After three years of business disruptions caused by demonetization, implementation of GST and the realty law RERA, and the NBFC crisis, the market had started stabilizing. But all hopes were thwarted as the COVID-19 global pandemic hit India, forcing the government to impose a national lockdown from March 25 last year to curb the spread of the deadly disease.
Instead of recovery and growth, 2020 brought more pain and distress in the realty sector, shaving off 40-50% of business in the residential segment from an already low base.
Jeevesh Sabharwal, managing director of Shivam Group, shares his company’s game plan to tackle the crisis.
How far the pandemic will prolong the recovery in the residential real estate?Jeevesh Sabharwal: It all depends on how long this pandemic will last. And like I said earlier also, in the long run, only companies with a strong balance sheet, good governance and a good brand will have a positive impact because it will be the survival of the fittest.
What do you think about recent measures announced by the Reserve Bank of India?Jeevesh Sabharwal: The government needs to create an environment that is compelling for buyers to buy. This will bring in the much-needed liquidity that the markets are looking for.
What is Indian Real Estate industry wishlist?Jeevesh Sabharwal: We want the government to create the right sentiments for people to buy their home. As the real estate sector supports around 250 other ancillary industries, the government should consider increasing tax sops on the purchase of residential units that would help create a ripple effect on the overall economy. Following the Maharashtra model, other states should cut stamp duty to create a win-win situation for all stakeholders. Maharashtra has demonstrated that the move benefited buyers as well as developers. And interestingly, the revenue of the state exchequer swelled as well.
With NBFCs still facing a liquidity crunch, the government can look at the possibility of creating more schemes like the Rs 25,000-crore Special Window for Affordable and Mid-Income Housing (SWAMIH) to ensure expeditious completion of all stalled and stressed projects. Such schemes would help unlock funds for banks and lending institutions and ensure that homebuyers get possession of their dream homes.
The government should also consider extending the Credit Linked Subsidy Scheme
The government should also consider extending the Credit Linked Subsidy Scheme (CLSS) for middle-income group (MIG), under which an upfront interest subsidy of up to Rs. 2.7 lakh is provided to first-time homebuyers beyond March 31, 2021.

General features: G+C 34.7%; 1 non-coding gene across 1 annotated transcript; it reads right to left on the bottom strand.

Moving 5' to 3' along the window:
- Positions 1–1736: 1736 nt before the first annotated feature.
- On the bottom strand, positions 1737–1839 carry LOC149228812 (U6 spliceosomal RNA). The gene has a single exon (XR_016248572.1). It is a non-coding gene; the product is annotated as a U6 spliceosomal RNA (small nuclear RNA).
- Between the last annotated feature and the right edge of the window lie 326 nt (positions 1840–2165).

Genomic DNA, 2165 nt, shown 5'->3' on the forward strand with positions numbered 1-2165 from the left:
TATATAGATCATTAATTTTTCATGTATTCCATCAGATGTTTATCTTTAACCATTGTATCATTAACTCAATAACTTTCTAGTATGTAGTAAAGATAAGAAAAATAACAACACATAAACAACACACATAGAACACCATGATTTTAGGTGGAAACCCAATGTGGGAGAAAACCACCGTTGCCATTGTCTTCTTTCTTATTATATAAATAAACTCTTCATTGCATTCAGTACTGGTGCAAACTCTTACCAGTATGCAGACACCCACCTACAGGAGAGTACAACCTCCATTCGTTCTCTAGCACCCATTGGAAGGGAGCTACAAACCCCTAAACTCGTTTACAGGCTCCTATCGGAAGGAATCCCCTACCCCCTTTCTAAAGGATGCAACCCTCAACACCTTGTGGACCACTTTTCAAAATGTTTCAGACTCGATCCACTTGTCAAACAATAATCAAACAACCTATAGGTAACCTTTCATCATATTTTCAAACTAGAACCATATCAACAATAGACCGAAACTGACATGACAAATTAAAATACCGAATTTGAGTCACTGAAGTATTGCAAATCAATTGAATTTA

What is the way ahead for Indian Real Estate industry?Jeevesh Sabharwal: How the budget pans out for the real estate sector, only time will tell, but one thing is for sure, strong fundamentals are vital for the revival of housing demand. The pace of revival can quicken, provided the government extends a helping hand and injects enough stimulus to boost the sector and the overall economy. However, one needs to be cautiously optimistic with the pandemic still a cause for concern.
What do you expect from the government for the sector?|Jeevesh Sabharwal: We want the government to create the right sentiments for people to buy their home. In its bid to help the real estate sector survive this unprecedented health crisis, the Centre did announce various measures. These included invoking the ‘Force Majeure’ clause under the RERA to extend project completion deadlines by 6-9 months, the extension of interest subsidy for the middle-income group, and relaxing tax rules to allow sales of homes valued up to Rs 2 crore at a 20% discount to circle rate. Industry players welcomed these steps, but the sector needed many more interventions on the demand side for meaningful growth.
Are you using any digital channels complete your sales?Jeevesh Sabharwal: Shivam group is among the first real estate companies to go digital in marketing our projects. Customers continue to enquire and are waiting for the lockdown to end because real estate is a touch and feel product, and most people would want to see what they are buying before they pay. Transactions will happen online, but physical visits to apartments will continue to happen for a long time to come. These are early days, but the response so far has been tremendous, and this is here to stay.
Do you believe sales should actually be picking up?Jeevesh Sabharwal: People surely want to get comfortable homes for themselves to stay. This is the yardstick, sales should actually be picking up. I also believe because of the financial stress most developers are going through, there will be a huge supply constraint, which in turn will help maintain the prices or may even push up the prices of ready-to-move flats.
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